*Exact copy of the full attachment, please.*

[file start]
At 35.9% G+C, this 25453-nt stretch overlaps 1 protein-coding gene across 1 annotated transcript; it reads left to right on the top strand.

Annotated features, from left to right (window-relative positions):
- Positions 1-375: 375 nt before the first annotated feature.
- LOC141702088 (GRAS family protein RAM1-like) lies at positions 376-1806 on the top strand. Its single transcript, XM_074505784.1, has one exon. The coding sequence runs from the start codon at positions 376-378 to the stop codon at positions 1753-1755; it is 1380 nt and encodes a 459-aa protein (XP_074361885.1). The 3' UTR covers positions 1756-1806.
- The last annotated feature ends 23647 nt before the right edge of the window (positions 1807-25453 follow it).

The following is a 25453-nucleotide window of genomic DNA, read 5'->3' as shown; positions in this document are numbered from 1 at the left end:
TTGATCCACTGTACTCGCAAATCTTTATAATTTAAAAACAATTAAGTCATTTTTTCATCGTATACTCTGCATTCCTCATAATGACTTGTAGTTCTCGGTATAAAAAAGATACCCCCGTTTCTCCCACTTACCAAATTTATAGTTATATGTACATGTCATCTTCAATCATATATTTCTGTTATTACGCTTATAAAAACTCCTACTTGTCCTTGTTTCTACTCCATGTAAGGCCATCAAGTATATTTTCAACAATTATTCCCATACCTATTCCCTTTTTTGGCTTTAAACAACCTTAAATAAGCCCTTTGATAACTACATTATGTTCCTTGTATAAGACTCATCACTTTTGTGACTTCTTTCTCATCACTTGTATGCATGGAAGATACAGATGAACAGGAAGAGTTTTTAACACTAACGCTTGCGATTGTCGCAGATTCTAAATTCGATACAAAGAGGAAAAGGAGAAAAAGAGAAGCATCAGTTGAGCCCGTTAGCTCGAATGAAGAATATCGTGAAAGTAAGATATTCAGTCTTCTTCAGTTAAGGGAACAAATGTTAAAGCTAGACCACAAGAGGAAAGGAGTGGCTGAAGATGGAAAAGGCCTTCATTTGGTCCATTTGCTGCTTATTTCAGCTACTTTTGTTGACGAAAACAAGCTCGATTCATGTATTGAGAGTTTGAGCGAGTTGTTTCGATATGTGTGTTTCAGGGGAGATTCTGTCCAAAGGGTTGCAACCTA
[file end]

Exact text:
At 35.9% G+C, this 25453-nt stretch overlaps 1 protein-coding gene across 1 annotated transcript; it reads left to right on the top strand.

Annotated features, from left to right (window-relative positions):
- Positions 1-375: 375 nt before the first annotated feature.
- LOC141702088 (GRAS family protein RAM1-like) lies at positions 376-1806 on the top strand. Its single transcript, XM_074505784.1, has one exon. The coding sequence runs from the start codon at positions 376-378 to the stop codon at positions 1753-1755; it is 1380 nt and encodes a 459-aa protein (XP_074361885.1). The 3' UTR covers positions 1756-1806.
- The last annotated feature ends 23647 nt before the right edge of the window (positions 1807-25453 follow it).

The following is a 25453-nucleotide window of genomic DNA, read 5'->3' as shown; positions in this document are numbered from 1 at the left end:
TTGATCCACTGTACTCGCAAATCTTTATAATTTAAAAACAATTAAGTCATTTTTTCATCGTATACTCTGCATTCCTCATAATGACTTGTAGTTCTCGGTATAAAAAAGATACCCCCGTTTCTCCCACTTACCAAATTTATAGTTATATGTACATGTCATCTTCAATCATATATTTCTGTTATTACGCTTATAAAAACTCCTACTTGTCCTTGTTTCTACTCCATGTAAGGCCATCAAGTATATTTTCAACAATTATTCCCATACCTATTCCCTTTTTTGGCTTTAAACAACCTTAAATAAGCCCTTTGATAACTACATTATGTTCCTTGTATAAGACTCATCACTTTTGTGACTTCTTTCTCATCACTTGTATGCATGGAAGATACAGATGAACAGGAAGAGTTTTTAACACTAACGCTTGCGATTGTCGCAGATTCTAAATTCGATACAAAGAGGAAAAGGAGAAAAAGAGAAGCATCAGTTGAGCCCGTTAGCTCGAATGAAGAATATCGTGAAAGTAAGATATTCAGTCTTCTTCAGTTAAGGGAACAAATGTTAAAGCTAGACCACAAGAGGAAAGGAGTGGCTGAAGATGGAAAAGGCCTTCATTTGGTCCATTTGCTGCTTATTTCAGCTACTTTTGTTGACGAAAACAAGCTCGATTCATGTATTGAGAGTTTGAGCGAGTTGTTTCGATATGTGTGTTTCAGGGGAGATTCTGTCCAAAGGGTTGCAACCTA